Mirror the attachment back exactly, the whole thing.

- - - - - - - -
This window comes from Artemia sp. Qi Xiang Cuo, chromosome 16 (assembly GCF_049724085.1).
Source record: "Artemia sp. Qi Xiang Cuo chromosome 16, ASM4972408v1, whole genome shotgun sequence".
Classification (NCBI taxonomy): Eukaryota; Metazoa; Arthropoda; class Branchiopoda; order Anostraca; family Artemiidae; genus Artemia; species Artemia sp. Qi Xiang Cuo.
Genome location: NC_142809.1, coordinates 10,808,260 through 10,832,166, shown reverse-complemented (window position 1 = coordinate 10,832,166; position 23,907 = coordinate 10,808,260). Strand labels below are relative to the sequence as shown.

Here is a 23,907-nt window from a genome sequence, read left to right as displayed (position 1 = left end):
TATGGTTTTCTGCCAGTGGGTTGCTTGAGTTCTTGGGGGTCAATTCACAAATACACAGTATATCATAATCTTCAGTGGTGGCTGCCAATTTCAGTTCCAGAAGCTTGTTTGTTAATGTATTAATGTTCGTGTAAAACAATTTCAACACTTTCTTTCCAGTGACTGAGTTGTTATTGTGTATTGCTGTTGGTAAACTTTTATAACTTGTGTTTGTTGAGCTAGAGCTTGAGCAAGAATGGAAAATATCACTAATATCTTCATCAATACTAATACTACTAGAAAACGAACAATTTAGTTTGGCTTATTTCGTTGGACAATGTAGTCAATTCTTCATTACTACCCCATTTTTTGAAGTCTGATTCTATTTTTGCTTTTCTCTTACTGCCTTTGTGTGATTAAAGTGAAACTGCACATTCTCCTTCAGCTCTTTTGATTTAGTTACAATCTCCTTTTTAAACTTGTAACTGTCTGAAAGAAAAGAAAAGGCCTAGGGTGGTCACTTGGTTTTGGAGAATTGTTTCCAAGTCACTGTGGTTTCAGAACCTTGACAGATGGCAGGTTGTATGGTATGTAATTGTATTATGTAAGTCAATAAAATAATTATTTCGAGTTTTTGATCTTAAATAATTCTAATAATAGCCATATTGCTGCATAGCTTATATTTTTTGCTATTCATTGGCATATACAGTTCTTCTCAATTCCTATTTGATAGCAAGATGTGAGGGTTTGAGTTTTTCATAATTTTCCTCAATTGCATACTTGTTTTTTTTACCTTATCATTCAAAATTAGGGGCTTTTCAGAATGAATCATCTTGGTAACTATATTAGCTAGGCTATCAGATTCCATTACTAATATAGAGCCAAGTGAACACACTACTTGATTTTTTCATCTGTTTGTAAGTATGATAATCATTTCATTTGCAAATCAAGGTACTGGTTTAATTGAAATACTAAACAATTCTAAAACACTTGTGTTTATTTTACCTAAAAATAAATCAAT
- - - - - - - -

This window comes from Artemia sp. Qi Xiang Cuo, chromosome 16 (assembly GCF_049724085.1).
Source record: "Artemia sp. Qi Xiang Cuo chromosome 16, ASM4972408v1, whole genome shotgun sequence".
Classification (NCBI taxonomy): Eukaryota; Metazoa; Arthropoda; class Branchiopoda; order Anostraca; family Artemiidae; genus Artemia; species Artemia sp. Qi Xiang Cuo.
Genome location: NC_142809.1, coordinates 10,808,260 through 10,832,166, shown reverse-complemented (window position 1 = coordinate 10,832,166; position 23,907 = coordinate 10,808,260). Strand labels below are relative to the sequence as shown.

Here is a 23,907-nt window from a genome sequence, read left to right as displayed (position 1 = left end):
TATGGTTTTCTGCCAGTGGGTTGCTTGAGTTCTTGGGGGTCAATTCACAAATACACAGTATATCATAATCTTCAGTGGTGGCTGCCAATTTCAGTTCCAGAAGCTTGTTTGTTAATGTATTAATGTTCGTGTAAAACAATTTCAACACTTTCTTTCCAGTGACTGAGTTGTTATTGTGTATTGCTGTTGGTAAACTTTTATAACTTGTGTTTGTTGAGCTAGAGCTTGAGCAAGAATGGAAAATATCACTAATATCTTCATCAATACTAATACTACTAGAAAACGAACAATTTAGTTTGGCTTATTTCGTTGGACAATGTAGTCAATTCTTCATTACTACCCCATTTTTTGAAGTCTGATTCTATTTTTGCTTTTCTCTTACTGCCTTTGTGTGATTAAAGTGAAACTGCACATTCTCCTTCAGCTCTTTTGATTTAGTTACAATCTCCTTTTTAAACTTGTAACTGTCTGAAAGAAAAGAAAAGGCCTAGGGTGGTCACTTGGTTTTGGAGAATTGTTTCCAAGTCACTGTGGTTTCAGAACCTTGACAGATGGCAGGTTGTATGGTATGTAATTGTATTATGTAAGTCAATAAAATAATTATTTCGAGTTTTTGATCTTAAATAATTCTAATAATAGCCATATTGCTGCATAGCTTATATTTTTTGCTATTCATTGGCATATACAGTTCTTCTCAATTCCTATTTGATAGCAAGATGTGAGGGTTTGAGTTTTTCATAATTTTCCTCAATTGCATACTTGTTTTTTTTACCTTATCATTCAAAATTAGGGGCTTTTCAGAATGAATCATCTTGGTAACTATATTAGCTAGGCTATCAGATTCCATTACTAATATAGAGCCAAGTGAACACACTACTTGATTTTTTCATCTGTTTGTAAGTATGATAATCATTTCATTTGCAAATCAAGGTACTGGTTTAATTGAAATACTAAACAATTCTAAAACACTTGTGTTTATTTTACCTAAAAATAAATCAAT